For the past couple weeks, I have been totally neglecting my training. I focused on getting all my weight sessions in (and I will recap Stage One of NROLFW soon, I promise!), but everything else sort of fell by the wayside.

I can't say I'm totally surprised this happened. There's a been a lot of life stuff happening like, you know, buying my first house and moving for the second time in three months. I love our house, but it's still an adjustment. (As someone at work said the other day: "I HATE CHANGE!!!")

Besides that, it's also been go, go, go, with races and other travel, like going back to our parents' for Father's Day and the 4th of July. All of this has been super fun, but it started to burn me out. Right now our only plans for August is for my best friend to come visit us (which will likely involve me taking time off work and chilling poolside!), and Michael and I can't wait to sit around on our butts for a few weekends.

We've also started wedding planning slightly more in earnest than before, in that we are actually looking at venues. The first was a total spectacular dud, but we have high hopes for the one we're seeing at the very beginning of August. When my best friend (and MOH) gets back stateside in July, it will be easier to have someone to bounce ideas off of.

So, with all of that detailed, from an objective point of view, I'm not surprised at all that I am feeling a bit burnt out. If someone else told me all that and asked for advice, I would tell them to take a few deep breaths and enjoy the time off.

However, I am the queen of imposing irrational and pointless pressure on myself. Which has led to some really intense guilt about skipping my workouts.

I tried to take a step back - I have no time goals for Missoula, I am in decent (for me) shape, and there is a generous cut-off. Taking some time to recharge isn't going to hurt me this Sunday. I'm guessing it might even help.

Even though that sounds super reasonable, I'm still struggling with the guilt. I've spent this week doing about 30 minutes of yoga a night, which has kept me from getting restless, but hasn't really eased the guilt.

I've been doing a lot of soul-searching trying to determine the cause of this guilt, and maybe have a few guesses. The job I took here when I moved is fine, but it's a lot less challenging than my prior one. I specifically wanted something a little less stressful, but I went too far down the spectrum. I think without some work stress, I'm feeling a little lost. I defined myself by academics for so long, and now that I can't replace that with work, it's a bit of a struggle. I guess I feel like I have to pressure myself somehow, so I'm finding a new outlet?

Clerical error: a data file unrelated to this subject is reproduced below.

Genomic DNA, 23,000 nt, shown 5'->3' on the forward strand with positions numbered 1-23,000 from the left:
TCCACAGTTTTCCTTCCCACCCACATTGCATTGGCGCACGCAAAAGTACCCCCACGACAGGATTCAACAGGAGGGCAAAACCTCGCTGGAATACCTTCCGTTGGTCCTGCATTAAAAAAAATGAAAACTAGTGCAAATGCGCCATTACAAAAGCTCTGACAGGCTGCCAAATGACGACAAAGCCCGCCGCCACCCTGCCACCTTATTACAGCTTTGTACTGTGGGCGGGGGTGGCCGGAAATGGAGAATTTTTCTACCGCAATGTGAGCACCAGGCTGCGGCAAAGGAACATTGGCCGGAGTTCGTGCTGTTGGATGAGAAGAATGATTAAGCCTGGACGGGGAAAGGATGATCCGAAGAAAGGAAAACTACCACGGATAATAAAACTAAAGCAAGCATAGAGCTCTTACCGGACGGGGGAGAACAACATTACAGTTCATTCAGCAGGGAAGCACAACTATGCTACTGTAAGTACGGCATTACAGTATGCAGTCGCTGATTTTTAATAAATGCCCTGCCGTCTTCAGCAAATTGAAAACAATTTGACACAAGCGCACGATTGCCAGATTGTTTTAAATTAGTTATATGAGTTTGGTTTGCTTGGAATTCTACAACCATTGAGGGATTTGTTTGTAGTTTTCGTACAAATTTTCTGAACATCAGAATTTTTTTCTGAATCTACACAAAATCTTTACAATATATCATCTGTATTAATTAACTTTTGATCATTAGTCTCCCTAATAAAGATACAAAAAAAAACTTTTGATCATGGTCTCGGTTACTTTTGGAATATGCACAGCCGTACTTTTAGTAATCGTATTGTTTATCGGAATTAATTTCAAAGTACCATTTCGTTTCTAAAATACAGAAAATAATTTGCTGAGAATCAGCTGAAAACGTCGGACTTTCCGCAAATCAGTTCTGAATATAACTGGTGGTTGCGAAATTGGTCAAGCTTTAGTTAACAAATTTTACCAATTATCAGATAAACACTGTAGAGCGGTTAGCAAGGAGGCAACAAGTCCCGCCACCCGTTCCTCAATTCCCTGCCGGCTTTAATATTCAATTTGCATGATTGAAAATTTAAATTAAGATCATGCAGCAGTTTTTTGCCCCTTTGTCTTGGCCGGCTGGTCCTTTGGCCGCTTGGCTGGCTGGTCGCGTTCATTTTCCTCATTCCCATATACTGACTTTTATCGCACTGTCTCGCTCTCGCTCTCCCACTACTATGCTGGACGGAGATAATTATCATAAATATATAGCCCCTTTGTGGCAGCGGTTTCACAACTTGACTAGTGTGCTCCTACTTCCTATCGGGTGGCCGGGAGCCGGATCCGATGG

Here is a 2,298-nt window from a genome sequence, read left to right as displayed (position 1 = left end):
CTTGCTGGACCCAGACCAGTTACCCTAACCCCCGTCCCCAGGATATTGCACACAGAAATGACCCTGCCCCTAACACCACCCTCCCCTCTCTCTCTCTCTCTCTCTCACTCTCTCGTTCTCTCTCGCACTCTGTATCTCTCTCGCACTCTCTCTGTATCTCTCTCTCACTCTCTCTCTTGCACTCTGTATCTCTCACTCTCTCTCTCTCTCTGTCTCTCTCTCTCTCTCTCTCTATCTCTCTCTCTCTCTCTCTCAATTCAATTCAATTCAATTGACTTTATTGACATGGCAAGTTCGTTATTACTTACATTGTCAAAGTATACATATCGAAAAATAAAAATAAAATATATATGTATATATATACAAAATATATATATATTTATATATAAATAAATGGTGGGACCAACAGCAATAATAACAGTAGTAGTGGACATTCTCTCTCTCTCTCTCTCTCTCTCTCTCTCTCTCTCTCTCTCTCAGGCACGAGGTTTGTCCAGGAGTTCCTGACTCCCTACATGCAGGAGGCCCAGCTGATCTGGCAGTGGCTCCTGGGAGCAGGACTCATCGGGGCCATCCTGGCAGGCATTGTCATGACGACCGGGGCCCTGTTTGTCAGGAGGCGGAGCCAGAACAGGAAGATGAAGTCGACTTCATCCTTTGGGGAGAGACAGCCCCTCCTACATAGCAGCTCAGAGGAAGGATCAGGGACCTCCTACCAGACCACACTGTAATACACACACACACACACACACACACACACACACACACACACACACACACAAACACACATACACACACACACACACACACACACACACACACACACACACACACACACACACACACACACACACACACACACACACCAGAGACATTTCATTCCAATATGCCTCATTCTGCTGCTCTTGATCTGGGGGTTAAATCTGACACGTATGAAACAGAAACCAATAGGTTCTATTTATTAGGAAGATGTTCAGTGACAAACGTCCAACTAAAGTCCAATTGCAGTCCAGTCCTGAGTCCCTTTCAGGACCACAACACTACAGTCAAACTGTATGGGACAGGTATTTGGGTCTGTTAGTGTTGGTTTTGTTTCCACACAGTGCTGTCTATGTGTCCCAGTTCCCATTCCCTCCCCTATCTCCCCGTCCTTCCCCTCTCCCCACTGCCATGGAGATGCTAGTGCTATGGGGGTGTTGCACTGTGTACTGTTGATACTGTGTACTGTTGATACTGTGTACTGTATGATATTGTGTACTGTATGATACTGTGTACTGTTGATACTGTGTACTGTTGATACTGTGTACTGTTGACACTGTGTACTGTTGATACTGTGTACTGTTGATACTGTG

I've also lost a routine without a set workout schedule. Again, I specifically took a break from my plan to break that very routine, but structure really helps keep me centered. (I originally used the word calm here, but I don't think that's quite right.)

Trying to understand the cause isn't working out so well, so I'm hoping it passes soon. I'm unbelievably excited to run Missoula and then spend five whole days hiking all over Glacier National Park. I haven't done a big Park hiking trip in awhile, and I'm ready to hit the trails! I even treated myself to a new daypack and everything.

I plan to take an additional week off after the trip and plan to do whatever I feel like. If I want to go for a walk, I will. If I want to go for a trail run, I will. If I want to sit on my butt and share 1000 pictures of Glacier with you guys, I will.

This low-grade anxiety is really uncomfortable, but it helps to recognize that it's irrational and it too will pass. Training for Chickamauga will start two weeks after Missoula, and I'm really happy with the plan I created for myself, so I also have that to look forward to.

Other than at Christmas, I've never taken for than a couple of days off work at time. (And at Christmas, we switched locations every three days, so it wasn't very relaxing!) After tomorrow and Friday, I will have nine days straight off work, and I have no plans to check my work email or even check in with the office. After so many major changes in the last few months, running a great marathon and doing some amazing hiking might be just what I need to reset.

Has anyone else struggled with this? I could really use some advice.

Wednesday, July 1, 2015

Versatile Blogger Survey

I was nominated by EB from Running on E for the Versatile Blogger Award. She manages to run far and fast and make it seem easy! I love following along with her training and reading her race recaps. In fact, her reviews help sell Michael and I on doing Chickamauga this fall! Definitely check her blog out.

A little about this award/survey (which I stole from EB): The Versatile Blogger Award is for those blogs that bring something special to your life. In picking your nominees, you are to consider the quality of the writing, the uniqueness of the subjects covered, the level of love displayed in the words on the virtual page. Or, of course, the quality of the photographs and the level of love displayed in the taking of them.